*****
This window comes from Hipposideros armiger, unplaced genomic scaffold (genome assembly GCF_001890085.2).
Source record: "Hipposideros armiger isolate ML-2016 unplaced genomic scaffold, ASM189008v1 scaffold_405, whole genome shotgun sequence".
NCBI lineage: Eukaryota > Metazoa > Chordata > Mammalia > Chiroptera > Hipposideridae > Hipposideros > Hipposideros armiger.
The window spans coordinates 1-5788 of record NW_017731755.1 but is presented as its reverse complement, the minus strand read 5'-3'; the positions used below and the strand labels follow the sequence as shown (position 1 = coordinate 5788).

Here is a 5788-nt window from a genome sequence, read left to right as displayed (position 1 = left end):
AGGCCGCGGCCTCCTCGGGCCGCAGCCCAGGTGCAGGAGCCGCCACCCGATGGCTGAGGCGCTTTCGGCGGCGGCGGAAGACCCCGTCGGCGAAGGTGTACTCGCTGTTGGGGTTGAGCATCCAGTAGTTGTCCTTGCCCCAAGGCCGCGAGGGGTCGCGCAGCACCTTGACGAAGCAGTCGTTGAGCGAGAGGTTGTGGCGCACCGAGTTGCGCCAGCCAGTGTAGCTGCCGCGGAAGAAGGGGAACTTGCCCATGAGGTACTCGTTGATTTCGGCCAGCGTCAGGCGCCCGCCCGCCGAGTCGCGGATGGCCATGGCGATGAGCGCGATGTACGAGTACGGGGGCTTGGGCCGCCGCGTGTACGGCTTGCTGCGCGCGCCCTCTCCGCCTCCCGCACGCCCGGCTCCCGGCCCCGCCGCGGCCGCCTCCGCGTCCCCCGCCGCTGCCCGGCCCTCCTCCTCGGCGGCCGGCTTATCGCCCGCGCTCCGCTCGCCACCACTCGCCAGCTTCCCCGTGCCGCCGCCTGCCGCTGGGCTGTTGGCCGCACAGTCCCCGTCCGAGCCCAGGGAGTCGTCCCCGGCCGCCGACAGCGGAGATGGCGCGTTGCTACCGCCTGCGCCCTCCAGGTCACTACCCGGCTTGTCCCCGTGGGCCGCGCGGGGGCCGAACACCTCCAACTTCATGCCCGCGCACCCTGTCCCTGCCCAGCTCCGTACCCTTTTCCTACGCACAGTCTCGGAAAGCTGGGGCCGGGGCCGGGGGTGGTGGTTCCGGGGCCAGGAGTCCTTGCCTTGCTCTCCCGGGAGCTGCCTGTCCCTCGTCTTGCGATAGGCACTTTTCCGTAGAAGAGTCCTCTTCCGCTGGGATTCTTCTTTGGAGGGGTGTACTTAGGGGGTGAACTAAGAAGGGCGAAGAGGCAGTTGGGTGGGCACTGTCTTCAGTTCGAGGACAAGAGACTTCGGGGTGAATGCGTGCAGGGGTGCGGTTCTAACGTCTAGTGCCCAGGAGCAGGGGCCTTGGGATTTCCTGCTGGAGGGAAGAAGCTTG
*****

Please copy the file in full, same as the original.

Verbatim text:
This window comes from Hipposideros armiger, unplaced genomic scaffold (genome assembly GCF_001890085.2).
Source record: "Hipposideros armiger isolate ML-2016 unplaced genomic scaffold, ASM189008v1 scaffold_405, whole genome shotgun sequence".
NCBI lineage: Eukaryota > Metazoa > Chordata > Mammalia > Chiroptera > Hipposideridae > Hipposideros > Hipposideros armiger.
The window spans coordinates 1-5788 of record NW_017731755.1 but is presented as its reverse complement, the minus strand read 5'-3'; the positions used below and the strand labels follow the sequence as shown (position 1 = coordinate 5788).

Here is a 5788-nt window from a genome sequence, read left to right as displayed (position 1 = left end):
AGGCCGCGGCCTCCTCGGGCCGCAGCCCAGGTGCAGGAGCCGCCACCCGATGGCTGAGGCGCTTTCGGCGGCGGCGGAAGACCCCGTCGGCGAAGGTGTACTCGCTGTTGGGGTTGAGCATCCAGTAGTTGTCCTTGCCCCAAGGCCGCGAGGGGTCGCGCAGCACCTTGACGAAGCAGTCGTTGAGCGAGAGGTTGTGGCGCACCGAGTTGCGCCAGCCAGTGTAGCTGCCGCGGAAGAAGGGGAACTTGCCCATGAGGTACTCGTTGATTTCGGCCAGCGTCAGGCGCCCGCCCGCCGAGTCGCGGATGGCCATGGCGATGAGCGCGATGTACGAGTACGGGGGCTTGGGCCGCCGCGTGTACGGCTTGCTGCGCGCGCCCTCTCCGCCTCCCGCACGCCCGGCTCCCGGCCCCGCCGCGGCCGCCTCCGCGTCCCCCGCCGCTGCCCGGCCCTCCTCCTCGGCGGCCGGCTTATCGCCCGCGCTCCGCTCGCCACCACTCGCCAGCTTCCCCGTGCCGCCGCCTGCCGCTGGGCTGTTGGCCGCACAGTCCCCGTCCGAGCCCAGGGAGTCGTCCCCGGCCGCCGACAGCGGAGATGGCGCGTTGCTACCGCCTGCGCCCTCCAGGTCACTACCCGGCTTGTCCCCGTGGGCCGCGCGGGGGCCGAACACCTCCAACTTCATGCCCGCGCACCCTGTCCCTGCCCAGCTCCGTACCCTTTTCCTACGCACAGTCTCGGAAAGCTGGGGCCGGGGCCGGGGGTGGTGGTTCCGGGGCCAGGAGTCCTTGCCTTGCTCTCCCGGGAGCTGCCTGTCCCTCGTCTTGCGATAGGCACTTTTCCGTAGAAGAGTCCTCTTCCGCTGGGATTCTTCTTTGGAGGGGTGTACTTAGGGGGTGAACTAAGAAGGGCGAAGAGGCAGTTGGGTGGGCACTGTCTTCAGTTCGAGGACAAGAGACTTCGGGGTGAATGCGTGCAGGGGTGCGGTTCTAACGTCTAGTGCCCAGGAGCAGGGGCCTTGGGATTTCCTGCTGGAGGGAAGAAGCTTG